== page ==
Village politics are rife with petty jealousies, rivalry, manipulation and deception.  Not unlike politics everywhere else on earth.  In a way, the Melanesian political structure reflects modern democracy; villagers empower chiefs and, in turn, chiefs must be responsive to the needs of the village.  If he is not, typically he is removed quickly.  There is usually a council of elderly men and women to assist with governance. 

One unexpected aspect of churches is the rise of bureaucracy in villages.  Every village visit we go to has a programme with official speakers, including chiefs but also heads of community committees, like literacy or education committees or water committees.  Minutes are taken and given to us.  It strikes me as being incredibly official and probably very inefficient.  Because this type of bureaucracy was put upon the people, the people speak the words and have the structure but have no idea what it actually means.  The original village set up, with the council of elders both women and men, seem much more logical than modern committees.

There is a noticeable lack of garbage in this village.  Disposable packaging is the bane of island life; there is no recycling programs to get rid of cans or bottles or plastics.  Plastics and rubbish litter Honiara streets.  I can understand where the mentality regarding rubbish comes from here.  Most people are used to purely organic food; when you finish a coconut, you throw it over your shoulder and it rots happily away.  Now with the invention of tinned foods, packaged biscuits and all other manner of plastic crap, the islands here are starting to get rubbish filled.  Then the difference strikes me; this village has no store so people can’t purchase needless crap. 

As the day wears on, we are well fed and looked after.  For the first night in four days, I sleep peacefully in the little hut on high stilts. 

I wake up, as usual, to the sound of chickens.  I go outside on the balcony and watch the women dutifully pick up all the errant leaves from the ground.  I notice this in the Weathercoast; the women pick up the leaves by hand to ensure their village is a tidy place.

After another quick dip in the river, which is thankfully pig free, the village starts with their handover program.  The women line up and begin to sing us songs about the project and about God.  Now, Solomon Islands are born with naturally beautiful voices. Give them any song and they will have it arranged in four part harmony within a matter of minutes.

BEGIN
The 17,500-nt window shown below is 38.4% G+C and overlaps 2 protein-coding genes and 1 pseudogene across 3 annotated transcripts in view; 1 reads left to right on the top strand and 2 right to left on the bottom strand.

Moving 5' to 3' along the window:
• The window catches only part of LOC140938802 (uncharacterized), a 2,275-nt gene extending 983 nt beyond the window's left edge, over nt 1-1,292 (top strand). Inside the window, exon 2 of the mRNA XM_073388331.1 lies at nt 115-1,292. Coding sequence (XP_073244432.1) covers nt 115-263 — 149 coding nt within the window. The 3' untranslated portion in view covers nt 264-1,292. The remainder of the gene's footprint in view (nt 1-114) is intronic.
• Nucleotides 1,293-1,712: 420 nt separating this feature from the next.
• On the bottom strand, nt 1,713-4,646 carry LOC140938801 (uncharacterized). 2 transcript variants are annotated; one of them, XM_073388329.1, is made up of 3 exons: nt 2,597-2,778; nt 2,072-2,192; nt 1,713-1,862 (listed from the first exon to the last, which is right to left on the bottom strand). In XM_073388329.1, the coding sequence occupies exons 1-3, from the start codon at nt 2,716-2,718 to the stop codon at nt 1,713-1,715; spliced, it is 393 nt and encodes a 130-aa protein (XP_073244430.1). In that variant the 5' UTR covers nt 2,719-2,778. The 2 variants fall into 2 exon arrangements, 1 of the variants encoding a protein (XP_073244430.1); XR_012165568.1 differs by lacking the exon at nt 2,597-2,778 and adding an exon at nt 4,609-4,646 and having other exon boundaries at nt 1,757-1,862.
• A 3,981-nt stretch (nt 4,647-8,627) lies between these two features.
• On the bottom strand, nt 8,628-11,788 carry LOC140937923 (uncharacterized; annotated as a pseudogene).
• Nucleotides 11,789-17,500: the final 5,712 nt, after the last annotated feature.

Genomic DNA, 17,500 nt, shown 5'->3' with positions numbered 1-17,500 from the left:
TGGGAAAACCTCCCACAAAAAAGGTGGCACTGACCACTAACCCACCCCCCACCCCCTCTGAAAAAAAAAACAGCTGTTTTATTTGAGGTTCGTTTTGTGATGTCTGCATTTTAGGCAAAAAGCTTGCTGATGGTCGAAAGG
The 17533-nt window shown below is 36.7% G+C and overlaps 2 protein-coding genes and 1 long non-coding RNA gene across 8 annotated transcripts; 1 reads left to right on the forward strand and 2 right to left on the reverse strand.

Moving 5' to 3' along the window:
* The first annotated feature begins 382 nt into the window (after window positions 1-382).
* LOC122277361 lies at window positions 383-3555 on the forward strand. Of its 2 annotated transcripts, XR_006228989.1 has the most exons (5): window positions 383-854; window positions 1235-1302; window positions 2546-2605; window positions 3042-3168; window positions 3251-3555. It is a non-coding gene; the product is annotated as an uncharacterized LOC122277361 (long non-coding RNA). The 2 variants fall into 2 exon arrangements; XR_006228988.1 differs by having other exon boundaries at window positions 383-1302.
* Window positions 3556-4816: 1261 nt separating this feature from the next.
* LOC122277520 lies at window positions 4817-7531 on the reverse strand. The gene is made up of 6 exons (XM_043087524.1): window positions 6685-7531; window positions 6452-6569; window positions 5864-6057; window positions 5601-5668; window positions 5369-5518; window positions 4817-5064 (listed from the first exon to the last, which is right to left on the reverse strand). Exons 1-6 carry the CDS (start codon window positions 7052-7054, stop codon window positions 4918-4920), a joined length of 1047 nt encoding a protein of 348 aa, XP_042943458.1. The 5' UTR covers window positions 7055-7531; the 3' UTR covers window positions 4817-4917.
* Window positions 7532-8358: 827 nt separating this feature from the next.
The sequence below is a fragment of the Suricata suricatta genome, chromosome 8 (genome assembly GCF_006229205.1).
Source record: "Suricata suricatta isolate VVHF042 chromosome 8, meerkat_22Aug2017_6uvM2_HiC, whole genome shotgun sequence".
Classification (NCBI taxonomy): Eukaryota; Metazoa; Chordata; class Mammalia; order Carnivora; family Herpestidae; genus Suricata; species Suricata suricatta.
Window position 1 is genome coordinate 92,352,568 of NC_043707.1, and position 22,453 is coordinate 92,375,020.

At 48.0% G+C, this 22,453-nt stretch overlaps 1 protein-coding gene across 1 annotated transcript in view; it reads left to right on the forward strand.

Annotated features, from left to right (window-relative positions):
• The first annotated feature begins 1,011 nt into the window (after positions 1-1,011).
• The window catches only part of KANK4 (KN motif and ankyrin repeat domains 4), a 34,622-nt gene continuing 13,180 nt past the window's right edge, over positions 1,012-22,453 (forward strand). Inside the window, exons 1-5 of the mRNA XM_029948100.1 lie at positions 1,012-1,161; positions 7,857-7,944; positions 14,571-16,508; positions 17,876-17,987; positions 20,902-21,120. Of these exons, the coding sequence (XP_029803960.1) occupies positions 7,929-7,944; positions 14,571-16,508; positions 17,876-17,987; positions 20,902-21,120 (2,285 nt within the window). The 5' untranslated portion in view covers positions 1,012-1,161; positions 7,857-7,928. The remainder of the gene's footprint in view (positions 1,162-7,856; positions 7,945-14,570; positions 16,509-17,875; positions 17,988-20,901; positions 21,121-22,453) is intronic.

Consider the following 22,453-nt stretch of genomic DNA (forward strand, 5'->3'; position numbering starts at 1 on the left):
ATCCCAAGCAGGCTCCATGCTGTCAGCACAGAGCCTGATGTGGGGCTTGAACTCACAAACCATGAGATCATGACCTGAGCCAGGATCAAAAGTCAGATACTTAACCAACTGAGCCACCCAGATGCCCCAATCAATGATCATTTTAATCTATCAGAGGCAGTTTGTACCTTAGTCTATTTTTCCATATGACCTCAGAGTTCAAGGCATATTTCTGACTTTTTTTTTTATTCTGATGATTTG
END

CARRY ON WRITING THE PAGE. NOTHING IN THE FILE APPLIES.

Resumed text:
It’s a beautiful and idyllic island scene: flowers are strewn everywhere and we are given flower wreaths to wear.  The village chief presents us with a gift, an offering from the village.     Heaps of sweet potato, taro and other root veggies were piled high around a pole.  And then there were the chickens…to be precise four young chickens were tied up to the side of the pole, lying calmly.  Two young roosters and two small hens. 
Chickens.  As gifts.  Who knew?

We also receive some shell money, which are strings of tied up shells used as, well, money.  Shell money is typically used only for ceremonial purposes now; mostly for bride prices, cases of compensation (when an individual has wronged someone else and needs to make a payment) and as gifts. 

Afterwards, a huge feast is laid out before us.  We sit and munch on a cake made of rice and fried onions (which is surprisingly good), fish curry and other local delicacies. 

As I drink a fresh coconut and sit on some large rounded stones used as seats, I find myself completely relaxed.  I could stay here forever, hanging with the friendly villagers and swimming in the river.  But we can’t; it’s time to go. I grab the chickens, who aren’t terribly impressed.  I talk to them and quickly give them the name of Pricilla and Henrietta. 

Pretty soon, it becomes clear that the chickens and I have bonded and I decide to keep them as pets.  I figure this kills two birds with one stone, literally; I have a poached egg addiction that must be fed several times a week.  Eggs are expensive in Honiara, and, as a volunteer, I am always looking for ways to save money. 

I think to myself what all prospective parents tell themselves: what can be so hard about this?